Maggie is too straightforward for her own good; see Negan, hit Negan, look for Negan again. Negan seems incapable of being honest with anyone and would rather lie to get what he wants than say his true feelings. He gets what he wants out of it, and he gets to take the easy way out. Whether that’s because Negan Smith the person can’t do what needs to be done. Perhaps this is him taking the easy way out. Perhaps this is Negan trying to get back into character because he knows that’s the only way he’s going to get out of whatever The Croat and The Dama have planned for him. Ultimately, it’s left open for debate, and it is unclear what Negan is going to do with the opportunity he’s been given.

He doesn’t seem especially thrilled to be back in the business of empire building, and it’s hard to blame him after what happened to his last empire. Like Perlie (Gaius Armstrong), he seems to be resigned to working for people he doesn’t particularly like as they head towards a war over the resources still present on Manhattan island. As a stand-alone series, the first series of Dead City is fun and offers enough new wrinkles to keep things interesting without any real resolution to anything aside from the Hershel plot.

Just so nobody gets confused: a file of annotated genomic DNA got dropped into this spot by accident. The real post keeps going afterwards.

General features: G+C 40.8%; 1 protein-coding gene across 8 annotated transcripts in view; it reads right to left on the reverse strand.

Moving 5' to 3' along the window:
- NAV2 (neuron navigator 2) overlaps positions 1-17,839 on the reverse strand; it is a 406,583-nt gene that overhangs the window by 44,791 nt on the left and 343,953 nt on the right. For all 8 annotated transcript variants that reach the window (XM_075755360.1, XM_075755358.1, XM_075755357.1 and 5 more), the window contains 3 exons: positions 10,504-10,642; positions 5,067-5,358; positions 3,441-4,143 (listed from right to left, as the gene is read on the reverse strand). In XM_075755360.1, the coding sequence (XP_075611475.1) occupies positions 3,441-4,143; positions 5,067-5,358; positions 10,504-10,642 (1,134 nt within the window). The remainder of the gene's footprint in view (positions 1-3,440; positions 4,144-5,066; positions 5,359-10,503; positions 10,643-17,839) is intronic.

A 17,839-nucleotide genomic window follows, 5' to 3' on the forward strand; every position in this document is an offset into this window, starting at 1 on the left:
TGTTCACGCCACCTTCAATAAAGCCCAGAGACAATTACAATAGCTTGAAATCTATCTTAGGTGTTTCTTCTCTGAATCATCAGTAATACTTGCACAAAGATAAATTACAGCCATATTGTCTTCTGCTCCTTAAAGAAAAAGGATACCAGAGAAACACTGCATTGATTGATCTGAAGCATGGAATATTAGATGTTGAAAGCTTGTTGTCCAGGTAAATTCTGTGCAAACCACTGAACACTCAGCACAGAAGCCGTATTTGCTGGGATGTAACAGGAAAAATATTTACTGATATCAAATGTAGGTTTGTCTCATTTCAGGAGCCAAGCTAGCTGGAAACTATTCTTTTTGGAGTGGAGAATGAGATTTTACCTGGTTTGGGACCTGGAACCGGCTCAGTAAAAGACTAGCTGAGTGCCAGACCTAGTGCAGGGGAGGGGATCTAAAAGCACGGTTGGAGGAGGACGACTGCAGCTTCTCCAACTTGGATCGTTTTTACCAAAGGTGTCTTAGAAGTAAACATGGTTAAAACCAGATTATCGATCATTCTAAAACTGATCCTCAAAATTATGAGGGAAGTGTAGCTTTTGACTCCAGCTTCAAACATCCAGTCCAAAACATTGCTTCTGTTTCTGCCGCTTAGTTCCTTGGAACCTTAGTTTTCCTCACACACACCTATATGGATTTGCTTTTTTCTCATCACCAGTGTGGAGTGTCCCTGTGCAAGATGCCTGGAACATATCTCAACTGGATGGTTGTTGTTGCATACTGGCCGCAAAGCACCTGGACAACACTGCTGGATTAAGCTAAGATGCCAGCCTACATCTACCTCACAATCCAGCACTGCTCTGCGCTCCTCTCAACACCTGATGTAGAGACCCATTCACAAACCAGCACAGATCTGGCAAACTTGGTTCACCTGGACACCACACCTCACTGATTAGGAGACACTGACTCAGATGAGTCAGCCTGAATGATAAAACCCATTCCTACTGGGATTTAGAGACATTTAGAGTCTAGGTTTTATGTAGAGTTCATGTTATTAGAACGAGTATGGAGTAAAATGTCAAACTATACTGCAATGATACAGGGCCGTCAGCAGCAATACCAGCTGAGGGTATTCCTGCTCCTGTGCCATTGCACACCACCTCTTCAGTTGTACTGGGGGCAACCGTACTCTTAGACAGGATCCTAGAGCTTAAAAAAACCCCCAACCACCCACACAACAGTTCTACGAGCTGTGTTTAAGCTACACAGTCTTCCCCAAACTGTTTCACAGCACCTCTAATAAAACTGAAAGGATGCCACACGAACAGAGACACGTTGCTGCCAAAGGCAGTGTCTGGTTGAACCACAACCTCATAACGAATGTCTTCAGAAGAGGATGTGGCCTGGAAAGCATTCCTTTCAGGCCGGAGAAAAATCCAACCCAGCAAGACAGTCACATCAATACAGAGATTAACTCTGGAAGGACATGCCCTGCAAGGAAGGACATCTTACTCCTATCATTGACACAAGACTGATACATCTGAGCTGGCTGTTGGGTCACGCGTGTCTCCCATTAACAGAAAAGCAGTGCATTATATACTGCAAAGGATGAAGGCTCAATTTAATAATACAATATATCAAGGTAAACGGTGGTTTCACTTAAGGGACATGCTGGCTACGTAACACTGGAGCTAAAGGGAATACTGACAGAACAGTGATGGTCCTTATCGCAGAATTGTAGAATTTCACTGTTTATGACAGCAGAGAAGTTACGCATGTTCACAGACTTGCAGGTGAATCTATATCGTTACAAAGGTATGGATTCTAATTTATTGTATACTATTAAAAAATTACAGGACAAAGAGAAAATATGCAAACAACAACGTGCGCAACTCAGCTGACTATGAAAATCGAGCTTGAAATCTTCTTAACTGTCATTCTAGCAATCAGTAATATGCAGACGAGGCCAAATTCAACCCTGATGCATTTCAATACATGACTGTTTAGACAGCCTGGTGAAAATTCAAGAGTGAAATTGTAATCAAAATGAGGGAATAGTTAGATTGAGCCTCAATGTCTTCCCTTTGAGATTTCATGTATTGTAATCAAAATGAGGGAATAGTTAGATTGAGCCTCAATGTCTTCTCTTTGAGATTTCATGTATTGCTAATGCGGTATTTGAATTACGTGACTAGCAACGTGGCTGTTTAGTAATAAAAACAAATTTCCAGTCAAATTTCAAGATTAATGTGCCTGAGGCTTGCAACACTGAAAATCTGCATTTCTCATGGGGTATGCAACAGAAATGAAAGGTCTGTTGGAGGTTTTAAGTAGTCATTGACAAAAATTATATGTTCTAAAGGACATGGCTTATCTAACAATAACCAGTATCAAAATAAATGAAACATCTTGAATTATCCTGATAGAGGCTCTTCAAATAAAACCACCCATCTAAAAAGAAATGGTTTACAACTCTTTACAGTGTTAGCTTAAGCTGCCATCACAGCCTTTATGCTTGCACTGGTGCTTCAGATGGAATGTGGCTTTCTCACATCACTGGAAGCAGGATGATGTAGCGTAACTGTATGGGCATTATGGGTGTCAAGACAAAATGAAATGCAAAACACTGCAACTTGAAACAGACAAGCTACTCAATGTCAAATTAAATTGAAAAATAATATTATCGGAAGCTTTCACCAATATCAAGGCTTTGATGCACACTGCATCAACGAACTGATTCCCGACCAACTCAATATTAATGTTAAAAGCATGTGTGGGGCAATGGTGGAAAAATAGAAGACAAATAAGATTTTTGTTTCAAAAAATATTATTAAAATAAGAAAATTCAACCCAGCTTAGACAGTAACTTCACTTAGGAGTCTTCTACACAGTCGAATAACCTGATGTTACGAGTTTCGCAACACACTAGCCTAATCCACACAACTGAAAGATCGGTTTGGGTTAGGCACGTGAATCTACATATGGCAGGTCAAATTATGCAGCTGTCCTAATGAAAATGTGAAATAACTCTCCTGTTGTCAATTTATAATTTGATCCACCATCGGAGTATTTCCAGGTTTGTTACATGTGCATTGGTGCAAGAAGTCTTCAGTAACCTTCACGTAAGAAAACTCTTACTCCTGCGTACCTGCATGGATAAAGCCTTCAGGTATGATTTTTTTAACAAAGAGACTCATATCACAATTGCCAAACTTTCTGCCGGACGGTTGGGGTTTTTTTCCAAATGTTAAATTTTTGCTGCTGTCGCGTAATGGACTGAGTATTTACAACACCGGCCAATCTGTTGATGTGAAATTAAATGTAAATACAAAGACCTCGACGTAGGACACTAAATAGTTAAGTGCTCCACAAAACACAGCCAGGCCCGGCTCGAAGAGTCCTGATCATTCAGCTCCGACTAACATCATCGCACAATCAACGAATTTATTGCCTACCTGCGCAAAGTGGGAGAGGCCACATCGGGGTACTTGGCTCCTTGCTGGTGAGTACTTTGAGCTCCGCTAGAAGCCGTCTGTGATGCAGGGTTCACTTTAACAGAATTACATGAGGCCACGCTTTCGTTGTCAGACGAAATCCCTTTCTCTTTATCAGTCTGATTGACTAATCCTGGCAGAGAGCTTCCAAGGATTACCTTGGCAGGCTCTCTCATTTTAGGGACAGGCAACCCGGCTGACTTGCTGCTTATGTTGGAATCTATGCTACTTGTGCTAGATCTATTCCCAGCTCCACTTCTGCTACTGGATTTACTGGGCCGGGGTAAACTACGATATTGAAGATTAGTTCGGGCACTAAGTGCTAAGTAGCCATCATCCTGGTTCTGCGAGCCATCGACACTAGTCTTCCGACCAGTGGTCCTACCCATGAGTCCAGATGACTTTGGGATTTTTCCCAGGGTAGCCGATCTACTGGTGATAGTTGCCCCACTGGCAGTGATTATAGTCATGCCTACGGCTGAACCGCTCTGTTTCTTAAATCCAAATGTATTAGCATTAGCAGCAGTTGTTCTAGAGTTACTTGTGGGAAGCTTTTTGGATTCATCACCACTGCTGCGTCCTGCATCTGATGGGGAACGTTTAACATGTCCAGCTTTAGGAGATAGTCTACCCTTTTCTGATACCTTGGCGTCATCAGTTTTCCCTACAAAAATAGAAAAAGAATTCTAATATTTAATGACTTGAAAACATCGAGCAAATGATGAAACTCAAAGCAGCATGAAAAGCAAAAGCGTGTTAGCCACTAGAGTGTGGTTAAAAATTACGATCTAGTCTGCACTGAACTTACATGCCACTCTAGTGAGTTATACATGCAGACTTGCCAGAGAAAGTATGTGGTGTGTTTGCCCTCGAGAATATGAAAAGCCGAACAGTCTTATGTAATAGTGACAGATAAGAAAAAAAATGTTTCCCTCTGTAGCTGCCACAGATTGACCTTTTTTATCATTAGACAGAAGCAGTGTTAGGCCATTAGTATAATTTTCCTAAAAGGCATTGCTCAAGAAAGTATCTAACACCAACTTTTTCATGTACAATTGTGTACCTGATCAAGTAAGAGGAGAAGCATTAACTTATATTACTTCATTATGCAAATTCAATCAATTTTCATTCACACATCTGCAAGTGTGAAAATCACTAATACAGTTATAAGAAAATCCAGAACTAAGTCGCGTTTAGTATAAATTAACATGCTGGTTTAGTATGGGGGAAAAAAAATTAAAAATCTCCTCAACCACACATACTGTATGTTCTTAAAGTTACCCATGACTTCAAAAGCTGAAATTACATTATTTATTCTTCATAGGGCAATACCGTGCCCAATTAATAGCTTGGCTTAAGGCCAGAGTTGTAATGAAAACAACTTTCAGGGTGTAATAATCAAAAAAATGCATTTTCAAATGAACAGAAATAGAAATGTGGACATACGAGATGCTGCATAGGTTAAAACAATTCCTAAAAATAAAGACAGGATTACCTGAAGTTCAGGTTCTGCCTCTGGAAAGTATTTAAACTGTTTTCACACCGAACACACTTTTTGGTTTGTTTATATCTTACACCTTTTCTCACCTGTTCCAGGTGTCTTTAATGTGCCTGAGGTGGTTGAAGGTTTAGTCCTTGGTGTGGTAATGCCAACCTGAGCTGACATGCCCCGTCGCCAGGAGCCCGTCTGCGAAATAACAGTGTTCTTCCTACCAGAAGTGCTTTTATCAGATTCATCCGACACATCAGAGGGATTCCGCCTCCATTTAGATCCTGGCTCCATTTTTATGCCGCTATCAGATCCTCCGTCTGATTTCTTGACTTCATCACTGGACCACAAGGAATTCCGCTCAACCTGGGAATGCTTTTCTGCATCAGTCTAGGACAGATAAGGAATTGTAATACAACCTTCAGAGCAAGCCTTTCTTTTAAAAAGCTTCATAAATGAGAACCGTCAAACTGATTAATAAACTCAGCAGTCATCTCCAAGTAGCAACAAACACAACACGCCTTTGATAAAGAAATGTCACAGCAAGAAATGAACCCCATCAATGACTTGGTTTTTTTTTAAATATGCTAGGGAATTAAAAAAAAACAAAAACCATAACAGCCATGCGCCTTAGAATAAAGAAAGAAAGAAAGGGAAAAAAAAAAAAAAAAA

The first season serves mostly at a place to set up the announced second season, which puts Maggie and Negan in a very familiar position, though not necessarily one of their choosing and perhaps at the behest of forces beyond their understanding. The Dama seems to be a solo operator; New Babylon seems to have some sort of backing force behind them (if you can put any faith in The Dama’s explanation of the situation). In this world, it seems the forces of “evil” might have more ability to operate honestly than the “order and tranquilty” crowd. Or, perhaps, things have gotten to the point where the perception of what behavior is evil lies solely in the eyes of the individuals being forced to pick one side or another.

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4 out of 5